I realise I am in the fortunate position of being in a day job I enjoy, with a passion I can pursue relatively freely outside working hours – which, of course, is not the situation enjoyed by all writers on the quest for publication. If I was to start a family, for example, I have a feeling my words would disappear out of the very window I once stared from. 

But for now, I’m treasuring my situation.


I'm a winner!

Yep, I can't quite believe I'm typing this, but... I won the Arvon Award at this year's Northern Writers' Awards! You can see the 'are-you-sure-you've-got-the-right-person?' expression on my face, with the official write-up, right here...

I entered the Northern Writers' Awards to try and win development time for my short story collection, currently in progress. The collection is comprised of stories based on or influenced by English folk song – reinterpretations, reimaginings – as a challenge to myself, to meld my love of folk song and fiction, but also to demonstrate what a strong, fascinating canon of folk song we English people have, much of which gives an insight into the lives of our ordinary ancestors: how they worked, how they loved, how they played. I believe our folk song is a rich compendium on which artists can draw – and thankfully, Ruth Borthwick, Chief Executive and Artistic Director of the Arvon Foundation, thought so, too!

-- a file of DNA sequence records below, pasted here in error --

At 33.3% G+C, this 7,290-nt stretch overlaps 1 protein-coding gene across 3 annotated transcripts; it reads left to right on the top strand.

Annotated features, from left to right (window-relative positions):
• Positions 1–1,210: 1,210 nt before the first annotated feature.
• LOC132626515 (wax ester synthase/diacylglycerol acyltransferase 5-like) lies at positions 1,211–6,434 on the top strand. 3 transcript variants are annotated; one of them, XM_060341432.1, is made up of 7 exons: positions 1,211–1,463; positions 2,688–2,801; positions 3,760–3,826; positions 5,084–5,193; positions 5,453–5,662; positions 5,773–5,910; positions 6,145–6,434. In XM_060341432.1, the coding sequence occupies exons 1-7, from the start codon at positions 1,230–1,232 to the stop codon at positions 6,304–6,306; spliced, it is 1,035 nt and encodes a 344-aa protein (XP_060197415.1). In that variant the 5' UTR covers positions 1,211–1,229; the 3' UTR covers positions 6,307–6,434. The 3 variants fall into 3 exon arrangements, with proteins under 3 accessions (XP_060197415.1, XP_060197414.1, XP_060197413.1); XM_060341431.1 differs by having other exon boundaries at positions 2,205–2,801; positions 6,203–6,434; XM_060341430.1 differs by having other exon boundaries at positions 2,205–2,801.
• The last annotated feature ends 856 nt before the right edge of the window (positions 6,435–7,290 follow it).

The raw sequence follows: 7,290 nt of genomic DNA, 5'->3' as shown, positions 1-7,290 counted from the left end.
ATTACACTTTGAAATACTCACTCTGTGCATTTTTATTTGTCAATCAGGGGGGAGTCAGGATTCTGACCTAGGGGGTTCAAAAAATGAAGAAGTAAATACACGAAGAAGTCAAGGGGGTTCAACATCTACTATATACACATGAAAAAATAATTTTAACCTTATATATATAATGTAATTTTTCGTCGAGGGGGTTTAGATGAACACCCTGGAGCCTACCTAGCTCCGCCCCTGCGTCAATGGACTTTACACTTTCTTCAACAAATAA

Last Thursday, Chris and I travelled up to Newcastle to collect my award. It was such an exhilarating day! Firstly, I met the other award winners at the Northern Stage, where we chatted about our works in progress and got to know each other over tea and cake. I met some truly lovely, interesting people who I've vowed to stay in touch with as our year with New Writing North unfolds.

Then, in the evening, we went along to The Sutherland Building for the dinner and award presentation ceremony. A variety of different people spoke about their experiences of the Awards: New Writing North staff and trustees, judges and other writers involved in the judging process, and previous recipients, while each judge gave a heartwarming account of why they chose the winning entry they did. I must admit that when Ruth took to the stage to talk about my 'ambitious' project, a stray tear did make its way down my face...

I'm now able to attend an Arvon course of my choosing – dream come true! – and attend other development sessions and opportunities courtesy of New Writing North. It's going to be a fantastic year.

And I'm one of those writers that firmly believed 'it won't happen to me...' If you're deliberating about whether to send in that entry, do it. You never know what might happen!